The first few years of parenthood felt like an emotional roller coaster. Everything about being a new mom was both thrilling and terrifying at once. My expectations and emotions rose and fell quickly depending on how much my son ate, slept, or smiled at me that day. I anticipated a few twists, turns, and dips taking us from infant to toddlerhood. But we came to realize that our son’s abilities were not typical. He has special needs. Our car jumped the track. We no longer even rode on the same ride as other parents.
We are parenting a child with invisible special needs.
Both my husband and I have been called “Type-A Overachievers.” Our pre-marital counselor labeled us existential control-freaks. Perhaps it’s only fitting that our four year old is the one teaching us to slow down and to focus on character more than accomplishments. In a world that’s constantly telling me otherwise, I need that reminder—just as often as he gives it.
We are not raising a child in pursuit of the typical American Dream: a future based on success and prosperity through hard work, determination, and initiative. That definition could also be summarized as achievement based on self-sufficiency. Instead? In his own unique way, my son teaches us the necessity and beauty of need.
I had a lifetime’s worth of achievement awards.
As a young person, I wrapped up my own value in what I did and how well I did it. I carried that into adulthood—and straight into my marriage. There, I also struggled to learn the difference between having desires and having goals for someone else. When I have a goal for my husband? I often approach our relationship with an agenda. I begin to view him as a project rather than a partner. And our relationship suffers under the pressure of failure or success. Whereas, when I have a desire? I am vulnerable and hopeful (instead of demanding or disappointed). I confess that I unwittingly approached my parenting the same way.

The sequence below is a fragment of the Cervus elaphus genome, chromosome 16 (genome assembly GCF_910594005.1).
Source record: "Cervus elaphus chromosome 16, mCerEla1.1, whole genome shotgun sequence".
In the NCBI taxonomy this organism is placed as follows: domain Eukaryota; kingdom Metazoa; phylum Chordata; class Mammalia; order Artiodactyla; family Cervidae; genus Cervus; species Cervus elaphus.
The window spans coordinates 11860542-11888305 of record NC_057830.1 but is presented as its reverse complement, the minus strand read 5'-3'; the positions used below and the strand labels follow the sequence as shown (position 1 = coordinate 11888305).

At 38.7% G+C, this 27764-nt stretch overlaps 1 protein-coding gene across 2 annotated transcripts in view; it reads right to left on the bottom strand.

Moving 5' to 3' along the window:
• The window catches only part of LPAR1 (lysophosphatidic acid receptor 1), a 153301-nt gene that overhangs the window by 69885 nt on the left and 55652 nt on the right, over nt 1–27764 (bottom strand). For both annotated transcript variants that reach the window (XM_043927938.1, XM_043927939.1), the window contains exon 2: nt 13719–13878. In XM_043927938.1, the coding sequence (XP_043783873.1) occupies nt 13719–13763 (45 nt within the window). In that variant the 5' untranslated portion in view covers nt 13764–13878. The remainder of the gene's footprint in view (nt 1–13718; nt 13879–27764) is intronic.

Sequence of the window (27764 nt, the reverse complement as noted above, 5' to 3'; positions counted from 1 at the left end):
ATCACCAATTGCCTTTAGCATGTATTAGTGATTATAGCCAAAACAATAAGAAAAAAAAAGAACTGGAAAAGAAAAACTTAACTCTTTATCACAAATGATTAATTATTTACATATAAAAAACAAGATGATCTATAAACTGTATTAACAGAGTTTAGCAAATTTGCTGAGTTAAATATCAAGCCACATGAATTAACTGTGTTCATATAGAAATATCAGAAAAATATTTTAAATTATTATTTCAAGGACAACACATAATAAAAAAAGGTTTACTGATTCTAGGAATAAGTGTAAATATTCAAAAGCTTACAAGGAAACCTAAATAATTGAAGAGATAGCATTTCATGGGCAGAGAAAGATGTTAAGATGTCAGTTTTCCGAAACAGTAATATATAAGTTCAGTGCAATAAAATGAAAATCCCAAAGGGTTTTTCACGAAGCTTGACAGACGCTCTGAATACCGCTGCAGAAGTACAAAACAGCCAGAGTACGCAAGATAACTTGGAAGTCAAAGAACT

My son is not my report card.
As my son grew well beyond his peers in height and size, he remained behind in language and development. This combination is tailor-made for unsolicited commentary on his behavior—and my parenting. A continual chorus of unrealistic expectations descend on my son—and myself. It was painfully sobering to realize just how much I wanted approval—or even understanding—for my parenting choices.
Before learning of my son’s disability? I read numerous parenting books and tried countless tactics to “control” or change his behaviors. And after? I learned that perspective is sometimes the first real change that’s needed. When it came to special needs, the ‘unknown’ often replaces the ‘expectation.’ Aside from the initial fear, eventually a newfound freedom emerges. And to be candid? I don’t know if I would have prioritized the value of connecting with my son if I hadn’t realized controlling him was no longer an option.
The real freedom is from my own hidden agenda of success.
Suddenly, there is space to discover who he might be—apart from what he does and how he does it. Every day, I get the privilege of being invited into his world. It’s sometimes slower and louder than mine. The feelings are much bigger and the sleep cycles are much shorter. But he loves me just because of who I am. Not because of my title, or what I look like, or who else does or doesn’t like me. And he is teaching me the beauty of just needing to be who he is and where he is each day. I am trying to learn that for myself as well.
Today, I want him to go to sleep probably more than I want him to go to college. Because a good night’s sleep is what we all need, right now. Not that I don’t also have long-term dreams for him—but every day I am trying to hold my desires for him a little more loosely—while holding him a little more closely. And that feels so wonderfully different from the parenting expectations that once held me.